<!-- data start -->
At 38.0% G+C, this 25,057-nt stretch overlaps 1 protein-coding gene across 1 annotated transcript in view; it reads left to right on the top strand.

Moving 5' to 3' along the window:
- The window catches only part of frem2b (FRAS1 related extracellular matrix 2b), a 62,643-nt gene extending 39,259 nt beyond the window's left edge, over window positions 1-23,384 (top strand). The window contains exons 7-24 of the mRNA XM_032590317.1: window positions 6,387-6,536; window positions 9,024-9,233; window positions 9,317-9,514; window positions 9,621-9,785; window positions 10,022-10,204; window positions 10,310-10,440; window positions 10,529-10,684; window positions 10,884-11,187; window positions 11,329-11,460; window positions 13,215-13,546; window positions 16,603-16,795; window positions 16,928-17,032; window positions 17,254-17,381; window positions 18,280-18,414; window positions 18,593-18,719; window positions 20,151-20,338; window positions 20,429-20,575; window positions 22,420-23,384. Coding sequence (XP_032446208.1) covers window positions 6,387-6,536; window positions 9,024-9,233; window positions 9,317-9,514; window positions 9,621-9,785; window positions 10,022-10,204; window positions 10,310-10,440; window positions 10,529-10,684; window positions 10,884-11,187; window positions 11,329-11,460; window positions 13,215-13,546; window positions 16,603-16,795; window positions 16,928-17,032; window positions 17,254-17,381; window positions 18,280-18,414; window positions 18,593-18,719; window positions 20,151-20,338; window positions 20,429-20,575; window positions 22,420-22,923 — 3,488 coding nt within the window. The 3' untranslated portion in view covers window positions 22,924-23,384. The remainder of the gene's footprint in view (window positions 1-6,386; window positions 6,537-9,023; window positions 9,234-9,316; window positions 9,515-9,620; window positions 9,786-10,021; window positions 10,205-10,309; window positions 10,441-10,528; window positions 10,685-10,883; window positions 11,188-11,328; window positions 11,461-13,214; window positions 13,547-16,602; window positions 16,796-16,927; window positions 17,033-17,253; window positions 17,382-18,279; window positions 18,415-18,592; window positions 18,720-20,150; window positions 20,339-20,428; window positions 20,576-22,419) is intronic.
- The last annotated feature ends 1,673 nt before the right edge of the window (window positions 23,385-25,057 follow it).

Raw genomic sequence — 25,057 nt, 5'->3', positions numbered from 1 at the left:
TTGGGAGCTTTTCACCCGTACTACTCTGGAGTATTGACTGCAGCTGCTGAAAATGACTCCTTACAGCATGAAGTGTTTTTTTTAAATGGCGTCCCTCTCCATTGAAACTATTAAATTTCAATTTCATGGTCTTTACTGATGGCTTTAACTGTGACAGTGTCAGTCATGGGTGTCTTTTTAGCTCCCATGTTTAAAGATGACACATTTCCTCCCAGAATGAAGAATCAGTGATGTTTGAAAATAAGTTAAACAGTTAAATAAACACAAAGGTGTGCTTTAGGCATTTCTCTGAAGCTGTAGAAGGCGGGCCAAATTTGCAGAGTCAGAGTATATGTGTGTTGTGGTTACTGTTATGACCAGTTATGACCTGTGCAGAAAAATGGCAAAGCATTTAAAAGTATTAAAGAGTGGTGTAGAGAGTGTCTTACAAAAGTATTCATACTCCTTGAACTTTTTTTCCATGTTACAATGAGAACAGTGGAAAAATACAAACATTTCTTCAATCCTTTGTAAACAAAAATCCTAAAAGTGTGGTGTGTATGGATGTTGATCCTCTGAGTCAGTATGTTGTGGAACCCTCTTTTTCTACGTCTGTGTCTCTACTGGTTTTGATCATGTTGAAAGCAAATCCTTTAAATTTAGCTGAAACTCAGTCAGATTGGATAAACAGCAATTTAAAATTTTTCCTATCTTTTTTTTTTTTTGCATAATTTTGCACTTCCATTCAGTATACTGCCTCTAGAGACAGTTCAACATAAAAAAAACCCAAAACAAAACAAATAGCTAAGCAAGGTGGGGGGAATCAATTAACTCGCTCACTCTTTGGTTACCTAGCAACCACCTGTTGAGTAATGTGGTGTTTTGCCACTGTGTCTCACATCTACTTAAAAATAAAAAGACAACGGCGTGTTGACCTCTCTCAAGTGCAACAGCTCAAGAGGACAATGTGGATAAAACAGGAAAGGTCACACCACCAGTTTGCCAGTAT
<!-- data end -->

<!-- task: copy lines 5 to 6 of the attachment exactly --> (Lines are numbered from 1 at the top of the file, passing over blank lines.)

Raw genomic sequence — 25,057 nt, 5'->3', positions numbered from 1 at the left:
TTGGGAGCTTTTCACCCGTACTACTCTGGAGTATTGACTGCAGCTGCTGAAAATGACTCCTTACAGCATGAAGTGTTTTTTTTAAATGGCGTCCCTCTCCATTGAAACTATTAAATTTCAATTTCATGGTCTTTACTGATGGCTTTAACTGTGACAGTGTCAGTCATGGGTGTCTTTTTAGCTCCCATGTTTAAAGATGACACATTTCCTCCCAGAATGAAGAATCAGTGATGTTTGAAAATAAGTTAAACAGTTAAATAAACACAAAGGTGTGCTTTAGGCATTTCTCTGAAGCTGTAGAAGGCGGGCCAAATTTGCAGAGTCAGAGTATATGTGTGTTGTGGTTACTGTTATGACCAGTTATGACCTGTGCAGAAAAATGGCAAAGCATTTAAAAGTATTAAAGAGTGGTGTAGAGAGTGTCTTACAAAAGTATTCATACTCCTTGAACTTTTTTTCCATGTTACAATGAGAACAGTGGAAAAATACAAACATTTCTTCAATCCTTTGTAAACAAAAATCCTAAAAGTGTGGTGTGTATGGATGTTGATCCTCTGAGTCAGTATGTTGTGGAACCCTCTTTTTCTACGTCTGTGTCTCTACTGGTTTTGATCATGTTGAAAGCAAATCCTTTAAATTTAGCTGAAACTCAGTCAGATTGGATAAACAGCAATTTAAAATTTTTCCTATCTTTTTTTTTTTTTGCATAATTTTGCACTTCCATTCAGTATACTGCCTCTAGAGACAGTTCAACATAAAAAAAACCCAAAACAAAACAAATAGCTAAGCAAGGTGGGGGGAATCAATTAACTCGCTCACTCTTTGGTTACCTAGCAACCACCTGTTGAGTAATGTGGTGTTTTGCCACTGTGTCTCACATCTACTTAAAAATAAAAAGACAACGGCGTGTTGACCTCTCTCAAGTGCAACAGCTCAAGAGGACAATGTGGATAAAACAGGAAAGGTCACACCACCAGTTTGCCAGTAT